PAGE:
Lou Reed was that strange contradiction: a bona fide man of the world, yet one who never felt as comfortable writing about anywhere but his hometown. U2’s Bono recognized Reed’s attachment as one markedly similar to James Joyce’s and sensed that the frenetic New York streets channeled Reed’s creative muse as powerfully as Dublin did for the Irish scribe.
A new reissue of Reed’s 1989 album, New York, captures his love of the city in all its gross, gritty form (the single “Dirty Boulevard” is a prime example). Hailed as a return to artistic form by the ’80s music press, the album’s barebones approach showcased a more virile, honest man eager to transport listeners to his beloved town. Boasting three CDs, a two-LP set, and a DVD, this new box set continues the legacy Reed generously left the world, providing a sound and an outlook that was unique to Reed and Reed alone.
Everything Reed did was shaped by the New York way of life, much as it was for fellow Jewish writer/musician Woody Allen. Reed’s early years were marked by fury, anxiety, and an underlying penchant for panic attacks. Much as it was for The Beatles in Liverpool, music proved his salvation, leading Reed in later years to call rock ‘n’ roll his true God. He was naturally musical (Reed began his musical career as a backing vocalist for high school outfit The Jades) but it was his precocious abilities at songwriting that stood him best in his fifty-year career. And yet no matter who he played with, or whom he played to, there was never any doubt what city he wrote from.
Related: “Reading Between Lou Reed’s Lines”
As the late ’60s approached, Reed recorded his first batch of material with a ragtag quintet of musicians of varying quality. Schooled by Andy Warhol, the Velvet Underground sought to explore music as much as to produce it. The idea wasn’t to present powerful art but to preside in the emotion of the moment. Reed channeled that innate sense of being a loner in what is perhaps the most astonishing debut of the late ’60s. As the years progressed, so did the band, and they presented a range of work that frequently pushed the boundaries of popular music, but never at the expense of their listeners’ patience. Mercenary to the end, Reed’s interests ultimately lay in recording effortlessly commercial rock music, much to John Cale’s (the band’s more bohemian co-frontman) dismay. Creative disagreements frequently led to expressions of disquieted fury, but they never cost friendships. Even after the breakup, Reed opened his songs, ideas, and tours to the many people who had performed with The Velvet Underground (guitarist Doug Yule joined Reed for the dynamic Sally Can’t Dance tour; drummer Maureen Tucker guested with Reed on New York; Cale, eager to eulogize his most important mentor, joined Reed to record Songs for Drella in 1990.)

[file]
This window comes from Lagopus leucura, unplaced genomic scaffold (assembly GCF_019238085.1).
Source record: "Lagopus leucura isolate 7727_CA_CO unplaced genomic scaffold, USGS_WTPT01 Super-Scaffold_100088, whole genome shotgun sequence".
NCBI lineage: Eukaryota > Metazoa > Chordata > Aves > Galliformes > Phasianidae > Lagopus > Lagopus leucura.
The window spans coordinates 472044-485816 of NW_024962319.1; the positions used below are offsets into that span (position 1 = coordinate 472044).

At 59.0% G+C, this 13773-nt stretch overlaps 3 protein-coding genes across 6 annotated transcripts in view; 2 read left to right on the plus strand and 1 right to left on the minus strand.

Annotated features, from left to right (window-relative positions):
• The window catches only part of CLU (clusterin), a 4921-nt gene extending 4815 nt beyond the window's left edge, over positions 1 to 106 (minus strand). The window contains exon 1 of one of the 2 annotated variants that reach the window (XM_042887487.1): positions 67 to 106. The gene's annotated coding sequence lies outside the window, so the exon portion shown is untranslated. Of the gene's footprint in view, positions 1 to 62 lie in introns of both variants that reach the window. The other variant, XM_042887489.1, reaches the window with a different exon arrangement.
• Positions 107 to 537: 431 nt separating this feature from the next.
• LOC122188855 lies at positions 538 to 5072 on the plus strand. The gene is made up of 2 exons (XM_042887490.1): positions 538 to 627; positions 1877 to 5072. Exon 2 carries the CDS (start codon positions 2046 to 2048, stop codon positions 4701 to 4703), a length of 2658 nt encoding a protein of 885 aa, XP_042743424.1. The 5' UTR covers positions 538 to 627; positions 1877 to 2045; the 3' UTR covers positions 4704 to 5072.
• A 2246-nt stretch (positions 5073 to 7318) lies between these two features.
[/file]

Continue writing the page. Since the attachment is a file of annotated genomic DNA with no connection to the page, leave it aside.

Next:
Beneath the idiosyncratic lyrics, choppy guitar licks, and daring array of outfits, stood a voice for the strangely unvoiced. He inspired a sense of greatness amongst those who bought his records. Chief among these growing fans was David Bowie. Decorating Reed’s aberrant songs with a more pristine polish, Bowie helped produce Transformer, the duo’s dazzling accolade of the steamier ’70s. Where Bowie traveled the London streets for inspiration, Reed’s mind turned to the allies, colleagues, and lovers he’d left on Long Island. Then there was Berlin, Reed’s most considered work, a chamber play dedicated to understanding the horrors heroin leaves on a young couple. Such was the reality of the work that many thought it written about the German capital itself. Reed, always happy to bandy a metaphor, intrinsically knew that it wasn’t.
For the remainder of his career, Reed unveiled an astonishing body of work, much of it brilliant, every bit of it intriguing. Reed unveiled an aural tapestry of guitar functions (Metal Machine Music), before returning to more conventional pop territory with the devastatingly romantic Coney Island Baby (much of it inspired by muse, and trans woman, Rachel Humphreys). Then there were the sonic textures Reed explored with singer-songwriter Laurie Anderson, a soundscape that stood admirably beside the more conventional rock numbers he recorded with Peter Gabriel and The Killers. And then there was Lulu, Reed’s bold adaptation of a Wedekind play, written in conjunction with the mercurial James Hetfield as assistant. Each album had its own identity, but whatever way Reed changed in public, he never lost sight of his homeland.
“I think one of the reasons I live in New York is cause I know my way around New York,” Reed admitted in 1995. ”I don’t know my way around Paris. I don’t know my way around Denver. I don’t know my way around Maui. I don’t know my way around Toronto … it’s almost by default. I don’t know very many people in New York who don’t also say ‘I’m leaving.’ I’ve been thinking of leaving for 35 years now, I’m almost ready.”
Reed left New York (and, indeed, the planet) when he died in 2013, but New York never left him. Behind all that brilliant, bold, often comic, music came a New Yorker whose reliable sense of place in life helped him push the parameters and boundaries of rock music.